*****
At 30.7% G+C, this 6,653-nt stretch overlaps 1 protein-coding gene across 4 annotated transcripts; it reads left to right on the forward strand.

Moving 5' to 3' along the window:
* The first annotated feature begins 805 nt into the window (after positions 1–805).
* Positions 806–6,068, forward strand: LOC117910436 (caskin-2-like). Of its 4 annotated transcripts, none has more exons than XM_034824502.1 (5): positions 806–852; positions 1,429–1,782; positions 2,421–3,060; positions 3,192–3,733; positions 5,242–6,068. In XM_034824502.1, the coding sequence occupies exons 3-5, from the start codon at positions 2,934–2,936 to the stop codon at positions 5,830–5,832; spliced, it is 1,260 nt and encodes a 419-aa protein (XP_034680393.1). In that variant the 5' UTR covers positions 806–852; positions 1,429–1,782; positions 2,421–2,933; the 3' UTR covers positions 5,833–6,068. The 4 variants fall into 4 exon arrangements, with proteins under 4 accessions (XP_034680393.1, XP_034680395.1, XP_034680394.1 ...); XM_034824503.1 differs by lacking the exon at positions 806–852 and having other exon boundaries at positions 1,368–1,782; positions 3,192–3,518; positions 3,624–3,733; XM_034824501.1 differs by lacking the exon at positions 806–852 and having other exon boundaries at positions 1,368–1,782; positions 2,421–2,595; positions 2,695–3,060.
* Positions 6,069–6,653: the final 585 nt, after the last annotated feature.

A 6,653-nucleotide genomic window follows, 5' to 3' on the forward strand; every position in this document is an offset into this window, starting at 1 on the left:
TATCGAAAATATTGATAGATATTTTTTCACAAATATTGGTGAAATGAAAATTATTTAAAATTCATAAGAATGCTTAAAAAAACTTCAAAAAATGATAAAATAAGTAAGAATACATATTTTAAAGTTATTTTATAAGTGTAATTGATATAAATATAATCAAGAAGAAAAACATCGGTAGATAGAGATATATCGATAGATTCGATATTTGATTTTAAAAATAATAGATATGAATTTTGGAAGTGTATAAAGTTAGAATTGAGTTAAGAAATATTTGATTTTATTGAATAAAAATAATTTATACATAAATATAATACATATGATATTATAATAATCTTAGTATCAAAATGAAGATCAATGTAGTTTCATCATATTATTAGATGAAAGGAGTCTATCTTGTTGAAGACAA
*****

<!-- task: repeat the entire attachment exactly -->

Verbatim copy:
At 30.7% G+C, this 6,653-nt stretch overlaps 1 protein-coding gene across 4 annotated transcripts; it reads left to right on the forward strand.

Moving 5' to 3' along the window:
* The first annotated feature begins 805 nt into the window (after positions 1–805).
* Positions 806–6,068, forward strand: LOC117910436 (caskin-2-like). Of its 4 annotated transcripts, none has more exons than XM_034824502.1 (5): positions 806–852; positions 1,429–1,782; positions 2,421–3,060; positions 3,192–3,733; positions 5,242–6,068. In XM_034824502.1, the coding sequence occupies exons 3-5, from the start codon at positions 2,934–2,936 to the stop codon at positions 5,830–5,832; spliced, it is 1,260 nt and encodes a 419-aa protein (XP_034680393.1). In that variant the 5' UTR covers positions 806–852; positions 1,429–1,782; positions 2,421–2,933; the 3' UTR covers positions 5,833–6,068. The 4 variants fall into 4 exon arrangements, with proteins under 4 accessions (XP_034680393.1, XP_034680395.1, XP_034680394.1 ...); XM_034824503.1 differs by lacking the exon at positions 806–852 and having other exon boundaries at positions 1,368–1,782; positions 3,192–3,518; positions 3,624–3,733; XM_034824501.1 differs by lacking the exon at positions 806–852 and having other exon boundaries at positions 1,368–1,782; positions 2,421–2,595; positions 2,695–3,060.
* Positions 6,069–6,653: the final 585 nt, after the last annotated feature.

A 6,653-nucleotide genomic window follows, 5' to 3' on the forward strand; every position in this document is an offset into this window, starting at 1 on the left:
TATCGAAAATATTGATAGATATTTTTTCACAAATATTGGTGAAATGAAAATTATTTAAAATTCATAAGAATGCTTAAAAAAACTTCAAAAAATGATAAAATAAGTAAGAATACATATTTTAAAGTTATTTTATAAGTGTAATTGATATAAATATAATCAAGAAGAAAAACATCGGTAGATAGAGATATATCGATAGATTCGATATTTGATTTTAAAAATAATAGATATGAATTTTGGAAGTGTATAAAGTTAGAATTGAGTTAAGAAATATTTGATTTTATTGAATAAAAATAATTTATACATAAATATAATACATATGATATTATAATAATCTTAGTATCAAAATGAAGATCAATGTAGTTTCATCATATTATTAGATGAAAGGAGTCTATCTTGTTGAAGACAA